Express the sincere appreciation you ought to feel for the fact that they came a long way just to watch you and your team perform.
Tell yourself a story of confidence. Something that is going to motivate you every single day and will keep you in peak state. Trust this process. It will pay off but it won’t be easy. The sacrifices you are going to have to make are going to be frustrating but they will be necessary.
How you handle adversity is completely up to you. Not your teammate. Not your brother. Not your sister. Not mom or dad but you.You will have set backs. Things will not go your way but failure is a part of success and you have complete control over the habits you have and build into your tool belt to handle that adversity.
If you want to instruct in a way that is really going to help your basketball team, you need to instruct before the bad thing happens, before the play takes place. In basketball, this opportunity—or failure—happens frequently.
THINK THE GAME
Join us this summer and discover how to become a playmaker, lead your team, and run the show.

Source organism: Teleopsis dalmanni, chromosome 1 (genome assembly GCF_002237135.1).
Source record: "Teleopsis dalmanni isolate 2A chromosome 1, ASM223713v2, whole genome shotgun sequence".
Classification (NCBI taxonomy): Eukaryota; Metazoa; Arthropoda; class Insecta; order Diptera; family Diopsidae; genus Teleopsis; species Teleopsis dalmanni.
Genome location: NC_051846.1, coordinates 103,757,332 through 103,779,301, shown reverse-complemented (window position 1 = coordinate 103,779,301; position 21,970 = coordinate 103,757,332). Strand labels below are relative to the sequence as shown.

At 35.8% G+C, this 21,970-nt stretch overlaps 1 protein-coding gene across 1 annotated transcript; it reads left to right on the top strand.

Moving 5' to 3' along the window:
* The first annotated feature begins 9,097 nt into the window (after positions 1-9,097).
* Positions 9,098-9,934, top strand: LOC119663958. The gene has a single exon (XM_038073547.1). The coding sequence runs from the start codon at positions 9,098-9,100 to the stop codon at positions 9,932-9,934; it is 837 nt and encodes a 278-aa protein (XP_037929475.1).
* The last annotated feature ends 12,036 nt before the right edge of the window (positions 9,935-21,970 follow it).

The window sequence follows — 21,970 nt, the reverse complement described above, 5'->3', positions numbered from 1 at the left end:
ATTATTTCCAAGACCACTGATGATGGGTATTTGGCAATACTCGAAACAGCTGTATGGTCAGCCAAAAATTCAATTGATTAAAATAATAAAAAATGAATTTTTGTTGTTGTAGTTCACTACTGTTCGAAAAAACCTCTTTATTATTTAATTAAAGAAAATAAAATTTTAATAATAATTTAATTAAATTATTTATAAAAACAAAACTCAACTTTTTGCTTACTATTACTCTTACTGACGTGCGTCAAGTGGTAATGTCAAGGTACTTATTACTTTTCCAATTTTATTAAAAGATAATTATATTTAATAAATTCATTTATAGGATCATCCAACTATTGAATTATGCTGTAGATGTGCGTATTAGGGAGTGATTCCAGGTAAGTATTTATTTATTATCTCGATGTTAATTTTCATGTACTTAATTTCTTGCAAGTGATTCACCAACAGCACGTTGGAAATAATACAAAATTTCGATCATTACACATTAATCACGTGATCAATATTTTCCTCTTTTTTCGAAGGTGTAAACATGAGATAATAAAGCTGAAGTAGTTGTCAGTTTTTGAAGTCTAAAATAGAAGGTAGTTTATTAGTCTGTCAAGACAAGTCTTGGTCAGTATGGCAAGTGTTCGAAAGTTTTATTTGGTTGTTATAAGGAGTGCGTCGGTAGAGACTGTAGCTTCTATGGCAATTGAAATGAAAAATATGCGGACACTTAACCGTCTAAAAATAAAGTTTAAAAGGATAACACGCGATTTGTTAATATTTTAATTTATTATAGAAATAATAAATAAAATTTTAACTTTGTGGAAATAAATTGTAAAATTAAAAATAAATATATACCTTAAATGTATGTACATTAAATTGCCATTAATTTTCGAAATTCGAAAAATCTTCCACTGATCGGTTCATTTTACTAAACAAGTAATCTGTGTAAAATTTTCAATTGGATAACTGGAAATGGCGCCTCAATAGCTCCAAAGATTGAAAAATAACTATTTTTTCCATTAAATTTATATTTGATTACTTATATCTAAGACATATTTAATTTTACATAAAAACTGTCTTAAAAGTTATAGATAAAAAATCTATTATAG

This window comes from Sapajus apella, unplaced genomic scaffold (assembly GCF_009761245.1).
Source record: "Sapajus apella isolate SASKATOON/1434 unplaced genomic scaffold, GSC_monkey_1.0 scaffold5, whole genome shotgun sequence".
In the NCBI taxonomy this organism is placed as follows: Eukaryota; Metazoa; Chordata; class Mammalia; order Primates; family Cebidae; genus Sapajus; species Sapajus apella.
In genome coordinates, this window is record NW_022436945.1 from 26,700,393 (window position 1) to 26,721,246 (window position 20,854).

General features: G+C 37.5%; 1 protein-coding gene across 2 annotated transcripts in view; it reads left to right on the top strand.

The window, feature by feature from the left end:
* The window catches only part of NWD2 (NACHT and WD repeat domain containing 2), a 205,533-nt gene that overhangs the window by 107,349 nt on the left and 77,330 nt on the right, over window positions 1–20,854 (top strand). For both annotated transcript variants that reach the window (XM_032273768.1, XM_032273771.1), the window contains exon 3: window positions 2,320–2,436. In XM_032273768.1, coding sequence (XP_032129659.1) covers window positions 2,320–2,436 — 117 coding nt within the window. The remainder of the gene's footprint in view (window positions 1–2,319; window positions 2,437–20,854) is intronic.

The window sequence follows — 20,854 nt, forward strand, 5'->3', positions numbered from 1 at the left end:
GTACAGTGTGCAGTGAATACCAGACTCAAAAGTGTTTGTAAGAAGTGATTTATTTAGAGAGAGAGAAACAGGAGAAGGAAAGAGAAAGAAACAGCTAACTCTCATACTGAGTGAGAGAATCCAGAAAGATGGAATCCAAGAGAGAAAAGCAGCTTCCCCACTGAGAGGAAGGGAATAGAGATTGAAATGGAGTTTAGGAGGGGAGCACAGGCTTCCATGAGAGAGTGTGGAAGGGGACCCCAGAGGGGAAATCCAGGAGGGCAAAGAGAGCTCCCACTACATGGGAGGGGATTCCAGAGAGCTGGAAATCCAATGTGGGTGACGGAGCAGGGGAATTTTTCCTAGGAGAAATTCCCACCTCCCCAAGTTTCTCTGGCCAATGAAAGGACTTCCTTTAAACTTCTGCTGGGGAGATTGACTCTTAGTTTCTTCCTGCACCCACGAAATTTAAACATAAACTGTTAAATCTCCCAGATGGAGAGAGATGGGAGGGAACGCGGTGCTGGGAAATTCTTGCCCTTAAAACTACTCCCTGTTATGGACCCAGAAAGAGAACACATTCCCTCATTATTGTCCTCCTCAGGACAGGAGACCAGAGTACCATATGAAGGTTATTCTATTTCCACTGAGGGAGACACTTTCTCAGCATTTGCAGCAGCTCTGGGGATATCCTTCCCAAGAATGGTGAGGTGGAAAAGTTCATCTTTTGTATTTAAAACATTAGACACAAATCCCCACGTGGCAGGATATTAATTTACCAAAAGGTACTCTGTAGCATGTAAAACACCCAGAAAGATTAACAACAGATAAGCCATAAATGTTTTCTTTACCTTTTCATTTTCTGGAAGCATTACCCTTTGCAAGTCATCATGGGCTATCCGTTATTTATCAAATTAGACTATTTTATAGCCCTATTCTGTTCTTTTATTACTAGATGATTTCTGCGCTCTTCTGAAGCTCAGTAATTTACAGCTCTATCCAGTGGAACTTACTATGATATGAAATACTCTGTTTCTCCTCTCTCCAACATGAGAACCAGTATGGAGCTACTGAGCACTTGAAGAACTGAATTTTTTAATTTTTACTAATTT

Welcoming unfairness is one of the most useful principles in the life of any athlete. Champions don’t want to be put on an equal plane with others, they welcome the opportunity to show what they are made of under all sorts of conditions.
Part Two of How to Evaluate Yourself. Stemming from the need for a standard of personal excellence, I offer a citizenship test or “State of the Person” report card. In brief, here are twenty-one categories or subjects in which I think each person should strive to get an A. In my opinion, all A’s in these would qualify a person to think of himself as approaching excellence as a person in the same way Michael Jordan approached excellence as a basketball player. How do you measure up?
How to Evaluation Yourself: Part One. Stemming from the need for a standard of personal excellence, I offer a citizenship test or “State of the Person” report card. In brief, here are twenty-one categories or subjects in which I think each person should strive to get an A. How do you measure up?
Matt Dyment was a basketball player at Linfield College in McMinnville, Oregon. He is also one of the finest leaders I have ever seen on and off a basketball court. I offer some examples of Matt’s leadership as a yardstick so you can measure your own efforts by comparison.